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Transmetropolitan | How Atlético Madrid’s new stadium can unlock their potential

  • Atlético has sold record number of season tickets for new stadium after reducing prices.
  • A waiting list of 12,000 fans exists and club membership tops 115,000.
  • The new stadium has 8,000 VIP seats in its hospitality section.

When Atlético Madrid came face-to-face with city rivals Real Madrid in mid-November, it was only their seventh game in their new stadium, yet there was already plenty of evidence that the club´s fans were feeling at home in the brand-new arena.

The 68,000 capacity ‘Wanda Metropolitano’ was full for the first 'derbi madrileño', a game that is always a reminder just how tough it is to share a city with the self-styled ‘biggest club in the world’.

In the build-up to the 8.45pm kick-off, Atlético fans were invited to spend the afternoon with DJs and live bands while enjoying food trucks, photo opportunities in sponsors tents or a drink in two separate fan zones in the environs of their new home.

An earlier midday kick-off against Sevilla saw fans enjoy a typical Spanish breakfast of chocolate and ‘churros’ along with family fun including magic shows and bouncy castles.

For fans used to very different rituals, carried out in the local bars that surrounded their former home sixteen kilometres across town at the centrally located Vicente Calderon, it has been a big shift both mentally and physically to the city’s outer ring-road.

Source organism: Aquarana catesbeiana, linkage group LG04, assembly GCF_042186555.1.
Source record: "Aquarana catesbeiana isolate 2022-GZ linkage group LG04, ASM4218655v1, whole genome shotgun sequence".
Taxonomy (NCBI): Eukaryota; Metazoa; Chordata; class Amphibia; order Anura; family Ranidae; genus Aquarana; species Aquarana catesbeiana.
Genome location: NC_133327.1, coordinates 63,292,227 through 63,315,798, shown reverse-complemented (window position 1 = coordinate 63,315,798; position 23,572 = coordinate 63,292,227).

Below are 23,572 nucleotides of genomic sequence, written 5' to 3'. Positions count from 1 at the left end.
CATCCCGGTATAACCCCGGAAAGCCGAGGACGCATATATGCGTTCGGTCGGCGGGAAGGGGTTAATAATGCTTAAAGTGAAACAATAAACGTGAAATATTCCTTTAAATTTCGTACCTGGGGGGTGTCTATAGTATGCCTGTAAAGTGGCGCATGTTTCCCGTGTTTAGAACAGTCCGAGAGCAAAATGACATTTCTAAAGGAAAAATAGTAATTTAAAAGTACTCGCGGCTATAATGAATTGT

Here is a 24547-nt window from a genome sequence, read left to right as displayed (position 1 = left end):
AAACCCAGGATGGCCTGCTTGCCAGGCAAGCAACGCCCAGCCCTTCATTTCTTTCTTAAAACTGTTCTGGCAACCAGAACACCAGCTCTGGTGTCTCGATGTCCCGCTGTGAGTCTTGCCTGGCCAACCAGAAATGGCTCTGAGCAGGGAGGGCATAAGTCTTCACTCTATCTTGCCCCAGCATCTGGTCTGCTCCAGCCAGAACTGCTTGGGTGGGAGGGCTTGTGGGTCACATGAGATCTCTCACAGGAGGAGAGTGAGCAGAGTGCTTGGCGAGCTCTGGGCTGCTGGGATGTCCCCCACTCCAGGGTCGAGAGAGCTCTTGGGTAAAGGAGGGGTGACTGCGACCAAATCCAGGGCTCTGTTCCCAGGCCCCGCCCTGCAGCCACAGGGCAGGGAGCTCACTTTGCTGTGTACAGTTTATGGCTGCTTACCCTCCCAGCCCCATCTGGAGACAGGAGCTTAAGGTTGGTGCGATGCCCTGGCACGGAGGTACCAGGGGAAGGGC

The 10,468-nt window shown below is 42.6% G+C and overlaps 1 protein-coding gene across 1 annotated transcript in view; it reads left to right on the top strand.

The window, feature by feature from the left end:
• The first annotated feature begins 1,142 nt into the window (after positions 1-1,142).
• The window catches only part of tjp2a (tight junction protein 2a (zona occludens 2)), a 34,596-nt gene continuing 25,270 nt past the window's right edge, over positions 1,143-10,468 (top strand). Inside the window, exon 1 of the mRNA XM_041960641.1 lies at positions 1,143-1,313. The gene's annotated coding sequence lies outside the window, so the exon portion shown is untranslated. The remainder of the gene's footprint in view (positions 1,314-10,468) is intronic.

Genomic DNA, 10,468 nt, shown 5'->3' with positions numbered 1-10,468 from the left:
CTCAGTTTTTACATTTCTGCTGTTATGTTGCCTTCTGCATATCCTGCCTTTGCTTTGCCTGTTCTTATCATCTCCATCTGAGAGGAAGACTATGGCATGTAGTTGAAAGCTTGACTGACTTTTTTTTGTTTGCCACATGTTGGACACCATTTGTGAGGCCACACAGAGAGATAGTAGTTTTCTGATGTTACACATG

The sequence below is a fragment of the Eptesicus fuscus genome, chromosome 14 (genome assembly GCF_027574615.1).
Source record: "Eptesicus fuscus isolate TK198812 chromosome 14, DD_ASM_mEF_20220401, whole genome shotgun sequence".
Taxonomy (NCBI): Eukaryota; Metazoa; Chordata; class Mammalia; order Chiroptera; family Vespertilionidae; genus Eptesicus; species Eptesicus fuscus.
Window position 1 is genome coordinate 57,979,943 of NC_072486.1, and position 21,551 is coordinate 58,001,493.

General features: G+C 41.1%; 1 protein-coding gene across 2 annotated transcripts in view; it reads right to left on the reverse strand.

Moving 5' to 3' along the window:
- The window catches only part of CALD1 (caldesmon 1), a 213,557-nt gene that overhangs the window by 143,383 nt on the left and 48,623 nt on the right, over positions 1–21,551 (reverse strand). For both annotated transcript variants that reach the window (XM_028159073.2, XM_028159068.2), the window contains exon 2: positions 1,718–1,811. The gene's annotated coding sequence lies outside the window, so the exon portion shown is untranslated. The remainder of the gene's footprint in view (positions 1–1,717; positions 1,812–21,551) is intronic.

For the club the challenge was to get everything ready on time for the mid-September opener, and at the time of writing the Wanda Metropolitano has proven lucky so far for an Atlético side unbeaten in five league games, the only drawback being a Champions League defeat to Chelsea. 

‘‘We started communicating with our fans three years ago,’’ explains Fernando Fariza, Atlético Madrid´s director of operations and infrastructures who headed up the project team within the club that conducted the move. ‘‘It was important early on that our season ticket holders could see the advantages in moving to a new stadium and that the move was as simple as possible.’’

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‘‘We invited everybody to come to our offices. There we organised virtual visits to show them what the view would be like from every seat and let them choose where and who they sat with. In the end we spoke to over 20,000 different groups of fans.

Fariza saw those early stages as key to achieving what is currently a record 56,000 season ticket holders. There is a waiting list with 12,000 more on it and there has been a surge in club membership from 60,000 to 115,000.

He is also certain those fans now installed in the Wanda Metropolitano have noticed huge differences between their old home and their new one.

‘‘We didn´t want to change things too much, our first aim was to replicate the atmosphere that the Calderón was well-known for and we think we have done this. The stadium design has helped us with that, the stands are much closer to the pitch and the roof has been designed to elevate the noise.

‘‘It is a very modern, comfortable stadium, fans have lots of space in wide aisles, they can get out very quickly and 96% are covered from the rain.